So who owns copyright of a pic snapped in a photo booth? This could be one for the courts if lawyers get their way in a curious case of disputed identity….
Janette Francis has filed a lawsuit against publishing company Allen & Unwin stating that her copyright has been infringed after finding a photo published in a book she claims is of her. However, the book attributes this photo to a completely different individual and both authors and publishers have stood firmly by this claim, placing the onus on Francis to prove it is of her.
The origin of the disputed material dates back to Father’s Day 1984 in Milperra, a south-western suburb of Sydney. A rivalry between two outlaw motorcycle gangs, the Camancheros and the Banditos, escalated into a bloody brawl – resulting in seven deaths, including 14-year old bystander Leanne Walters.
Two former Sydney Morning Herald journalists, Lindsay Simpson and Sandra Harvey, wrote a book about the brawl, known as the ‘Milperra Massacre’, in a book called Brothers in Arms: The Inside Story of Two Bikie Gangs and included a photo that is supposedly of Leanne Walters – the same photo that Francis insists is actually of her, at age 27.
Allen & Unwin filed an application to strike out the substance of the claim made by Francis, describing it as ‘fanciful, implausible and improbable to all available material’, and supplying evidence to suggest the photo is a portrait of Walters. However, Justice Katzmann has ruled this as ‘hearsay and innuendo’ and states that if Francis can prove the photo is of her then proceedings may follow. If she does prove the photo is of her then this is where things become interesting.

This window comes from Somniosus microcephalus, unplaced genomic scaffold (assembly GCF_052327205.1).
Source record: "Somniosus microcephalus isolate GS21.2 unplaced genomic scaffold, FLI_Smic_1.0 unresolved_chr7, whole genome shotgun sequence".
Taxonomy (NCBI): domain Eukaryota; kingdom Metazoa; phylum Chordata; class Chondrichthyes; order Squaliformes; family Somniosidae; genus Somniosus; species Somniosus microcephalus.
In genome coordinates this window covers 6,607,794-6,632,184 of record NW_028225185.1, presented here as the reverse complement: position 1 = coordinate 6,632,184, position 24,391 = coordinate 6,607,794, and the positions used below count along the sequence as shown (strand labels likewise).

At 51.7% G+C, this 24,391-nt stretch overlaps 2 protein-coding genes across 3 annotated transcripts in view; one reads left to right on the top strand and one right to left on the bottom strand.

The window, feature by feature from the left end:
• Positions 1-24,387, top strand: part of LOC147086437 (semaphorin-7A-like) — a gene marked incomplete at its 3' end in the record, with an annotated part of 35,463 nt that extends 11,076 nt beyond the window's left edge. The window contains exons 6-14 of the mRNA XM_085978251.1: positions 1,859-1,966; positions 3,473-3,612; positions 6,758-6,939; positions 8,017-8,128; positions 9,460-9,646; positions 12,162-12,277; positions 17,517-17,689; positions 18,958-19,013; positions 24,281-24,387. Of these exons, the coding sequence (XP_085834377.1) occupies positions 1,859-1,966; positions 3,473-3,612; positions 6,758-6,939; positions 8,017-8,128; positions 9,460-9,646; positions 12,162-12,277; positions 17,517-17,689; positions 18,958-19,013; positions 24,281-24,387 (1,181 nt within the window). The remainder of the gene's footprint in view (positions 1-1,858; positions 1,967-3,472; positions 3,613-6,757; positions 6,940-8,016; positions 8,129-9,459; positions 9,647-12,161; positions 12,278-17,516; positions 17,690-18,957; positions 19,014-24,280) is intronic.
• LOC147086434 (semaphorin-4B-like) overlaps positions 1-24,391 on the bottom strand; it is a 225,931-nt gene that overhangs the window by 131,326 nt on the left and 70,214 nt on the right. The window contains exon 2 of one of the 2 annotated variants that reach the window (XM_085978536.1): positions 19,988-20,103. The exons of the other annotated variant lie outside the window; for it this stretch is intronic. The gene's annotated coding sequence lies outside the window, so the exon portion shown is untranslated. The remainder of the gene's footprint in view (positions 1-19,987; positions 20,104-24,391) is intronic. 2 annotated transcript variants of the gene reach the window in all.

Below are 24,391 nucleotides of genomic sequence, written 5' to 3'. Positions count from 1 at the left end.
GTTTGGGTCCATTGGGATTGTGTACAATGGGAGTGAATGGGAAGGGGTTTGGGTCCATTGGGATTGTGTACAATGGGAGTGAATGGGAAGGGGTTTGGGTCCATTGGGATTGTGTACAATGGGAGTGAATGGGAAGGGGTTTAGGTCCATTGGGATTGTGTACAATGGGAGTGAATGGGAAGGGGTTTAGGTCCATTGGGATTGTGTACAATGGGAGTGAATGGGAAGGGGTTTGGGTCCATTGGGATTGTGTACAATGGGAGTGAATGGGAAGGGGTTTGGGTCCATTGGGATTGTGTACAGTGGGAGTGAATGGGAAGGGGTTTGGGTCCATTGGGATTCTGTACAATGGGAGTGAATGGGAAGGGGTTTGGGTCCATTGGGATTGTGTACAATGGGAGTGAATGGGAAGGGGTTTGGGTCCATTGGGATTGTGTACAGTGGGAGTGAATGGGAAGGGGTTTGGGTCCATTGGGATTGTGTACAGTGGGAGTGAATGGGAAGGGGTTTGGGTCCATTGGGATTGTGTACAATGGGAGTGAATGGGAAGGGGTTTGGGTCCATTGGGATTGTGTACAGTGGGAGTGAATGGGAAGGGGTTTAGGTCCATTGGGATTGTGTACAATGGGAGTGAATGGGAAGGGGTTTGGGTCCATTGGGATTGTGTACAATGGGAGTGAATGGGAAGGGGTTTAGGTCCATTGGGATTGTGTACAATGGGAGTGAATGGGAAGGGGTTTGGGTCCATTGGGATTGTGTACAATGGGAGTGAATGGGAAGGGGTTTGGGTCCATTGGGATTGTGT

Francis wrote in her statement of claim that the photo in question was taken in a photo booth in Liverpool, and Justice Katzmann makes the observation that ‘the real question is not who is depicted in the photograph, but who took it’. Allen & Unwin have not disputed that if Francis can prove the image is of her, then she is the author. But ‘whether or not that allegation is made out should be determined at trial’ Katzmann said – which appears to never have been seriously tested in the courts.
While this has little relation to professional photographers, it does have the potential to effect the way the law determines who is the author and owns the copyright to an image.
It’s widely accepted that the person that presses the shutter button is the author of a photo – so is Francis, who presumably inserted a coin which activated a machine that presses a shutter button, the author? The Australian Copyright Council says the photographer (presser of shutter button) is always the first owner of copyright, but is Francis’ input enough to make her qualify as the photographer in this instance?
The case is certainly not clear cut, and while it may not even reach as far as interpreting individual nuances relating to copyright ownership, it will certainly keep some lawyers busy.
Read the court document here.
It brings to mind the bizarre legal dispute that arose between Wikimedia and British wildlife photographer David Slater a few months ago, over whether or not he owned the copyright to a ‘selfie’ taken by a crested black macaque.